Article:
The Epistle to the Thessalonians is the oldest writing in the corpus (that is, textual body) of the New Testament. Written around 50CE, it predates the gospel literature and the Acts of the Apostles. Even though the organization of the canon and the narrative would have you imagine those latter writings first, our critical understanding of early Christianity should be clear that the text of this epistle is an artifact to a social world that predates these writings.

For this reason, some New Testament scholars would introduce you to this writing prior to the study of the gospels. Imagine what that would have been like.

Read 1 Thessalonians. And as you read, I want you to do two things:

  1. In a few sentences (say, 75 words), write down your impression of Paul’s relationship to this collective. How does he talk to them? What does he assume about them? What does he want from them?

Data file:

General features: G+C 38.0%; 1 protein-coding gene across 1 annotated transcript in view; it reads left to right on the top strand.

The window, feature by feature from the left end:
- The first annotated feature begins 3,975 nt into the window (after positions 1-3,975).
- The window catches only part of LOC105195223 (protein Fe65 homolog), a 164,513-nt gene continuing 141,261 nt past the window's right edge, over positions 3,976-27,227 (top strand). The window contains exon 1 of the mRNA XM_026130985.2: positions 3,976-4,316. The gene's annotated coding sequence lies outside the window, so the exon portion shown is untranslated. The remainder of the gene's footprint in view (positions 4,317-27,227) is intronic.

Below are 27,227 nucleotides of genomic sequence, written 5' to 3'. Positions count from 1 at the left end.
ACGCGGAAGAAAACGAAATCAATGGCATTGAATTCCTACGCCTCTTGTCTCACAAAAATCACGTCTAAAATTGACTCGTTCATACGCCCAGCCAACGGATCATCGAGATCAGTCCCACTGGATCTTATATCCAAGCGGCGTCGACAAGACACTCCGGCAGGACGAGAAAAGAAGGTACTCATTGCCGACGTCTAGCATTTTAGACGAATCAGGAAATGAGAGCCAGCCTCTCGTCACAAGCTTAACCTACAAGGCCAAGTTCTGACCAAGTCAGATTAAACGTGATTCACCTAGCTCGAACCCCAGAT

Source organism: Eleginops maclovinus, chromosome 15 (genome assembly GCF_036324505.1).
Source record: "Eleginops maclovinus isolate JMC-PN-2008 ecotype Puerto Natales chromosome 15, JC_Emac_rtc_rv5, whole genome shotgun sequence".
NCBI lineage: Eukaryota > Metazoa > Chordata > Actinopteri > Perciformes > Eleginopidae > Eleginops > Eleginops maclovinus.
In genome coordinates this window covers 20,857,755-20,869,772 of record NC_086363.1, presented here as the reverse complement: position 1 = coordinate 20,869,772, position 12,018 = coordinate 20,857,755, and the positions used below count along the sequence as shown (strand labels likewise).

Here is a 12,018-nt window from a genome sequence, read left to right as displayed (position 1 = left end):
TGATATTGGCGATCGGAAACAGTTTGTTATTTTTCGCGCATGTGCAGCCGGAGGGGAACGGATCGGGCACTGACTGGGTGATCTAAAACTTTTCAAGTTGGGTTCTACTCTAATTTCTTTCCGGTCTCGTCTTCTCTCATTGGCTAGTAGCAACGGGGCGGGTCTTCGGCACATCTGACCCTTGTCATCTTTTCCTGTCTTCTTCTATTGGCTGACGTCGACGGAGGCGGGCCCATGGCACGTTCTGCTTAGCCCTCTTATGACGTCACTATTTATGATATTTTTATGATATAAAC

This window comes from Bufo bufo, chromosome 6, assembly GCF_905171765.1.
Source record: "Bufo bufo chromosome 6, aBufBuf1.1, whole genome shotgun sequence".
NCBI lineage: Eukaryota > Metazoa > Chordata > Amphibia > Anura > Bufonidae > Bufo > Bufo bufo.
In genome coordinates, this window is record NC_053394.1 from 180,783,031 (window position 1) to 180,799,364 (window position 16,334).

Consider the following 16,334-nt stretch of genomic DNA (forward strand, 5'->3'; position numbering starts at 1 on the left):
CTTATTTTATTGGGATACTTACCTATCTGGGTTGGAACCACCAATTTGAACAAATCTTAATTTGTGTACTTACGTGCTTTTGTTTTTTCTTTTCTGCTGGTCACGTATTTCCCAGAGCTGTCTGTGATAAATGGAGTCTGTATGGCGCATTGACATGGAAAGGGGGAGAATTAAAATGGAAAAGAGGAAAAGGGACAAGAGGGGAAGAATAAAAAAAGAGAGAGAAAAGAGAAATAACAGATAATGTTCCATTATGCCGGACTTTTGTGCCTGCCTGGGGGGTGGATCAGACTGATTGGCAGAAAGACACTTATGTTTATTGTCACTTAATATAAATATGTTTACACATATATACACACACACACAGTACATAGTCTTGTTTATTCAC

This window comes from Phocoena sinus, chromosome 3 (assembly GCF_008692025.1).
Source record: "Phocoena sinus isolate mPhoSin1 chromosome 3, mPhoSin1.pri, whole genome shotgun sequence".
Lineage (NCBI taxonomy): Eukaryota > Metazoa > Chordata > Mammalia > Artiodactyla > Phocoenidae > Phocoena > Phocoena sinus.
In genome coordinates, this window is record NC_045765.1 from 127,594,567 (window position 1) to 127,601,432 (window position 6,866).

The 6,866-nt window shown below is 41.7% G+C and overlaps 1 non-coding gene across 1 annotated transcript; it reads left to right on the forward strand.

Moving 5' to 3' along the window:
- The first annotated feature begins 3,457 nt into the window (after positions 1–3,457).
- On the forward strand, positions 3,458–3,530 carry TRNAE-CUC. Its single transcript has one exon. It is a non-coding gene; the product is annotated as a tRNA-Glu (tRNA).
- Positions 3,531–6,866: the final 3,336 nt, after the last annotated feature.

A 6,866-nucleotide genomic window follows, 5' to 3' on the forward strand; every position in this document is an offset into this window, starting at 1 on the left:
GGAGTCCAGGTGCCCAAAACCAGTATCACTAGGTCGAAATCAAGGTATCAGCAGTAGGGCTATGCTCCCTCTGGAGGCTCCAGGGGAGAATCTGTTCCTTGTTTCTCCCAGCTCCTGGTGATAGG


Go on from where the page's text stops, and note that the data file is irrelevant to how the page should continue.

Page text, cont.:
2. I want you to write a biography of Jesus appealing only from the text in 1 Thessalonians. You can’t cite any other New Testament texts (as they had yet to be written). Your biography must be limited to details in 1 Thessalonians.

A biblical scholar named Marcus Borg wrote a famous book called Meeting Jesus Again for the First Time. The idea is to use a scholarly understanding to reintroduce Jesus to a readership that believes they already know everything there is to know about him.

Cover of the book, Jesus's bearded face is oil painted, but the portion of his eyes are magnified.

In a way, the activity here is having you do the same thing. But consider that the Thessalonians’ understanding of–if not, introduction to–Jesus came by way of Paul. So who does Paul say Jesus is at 50CE.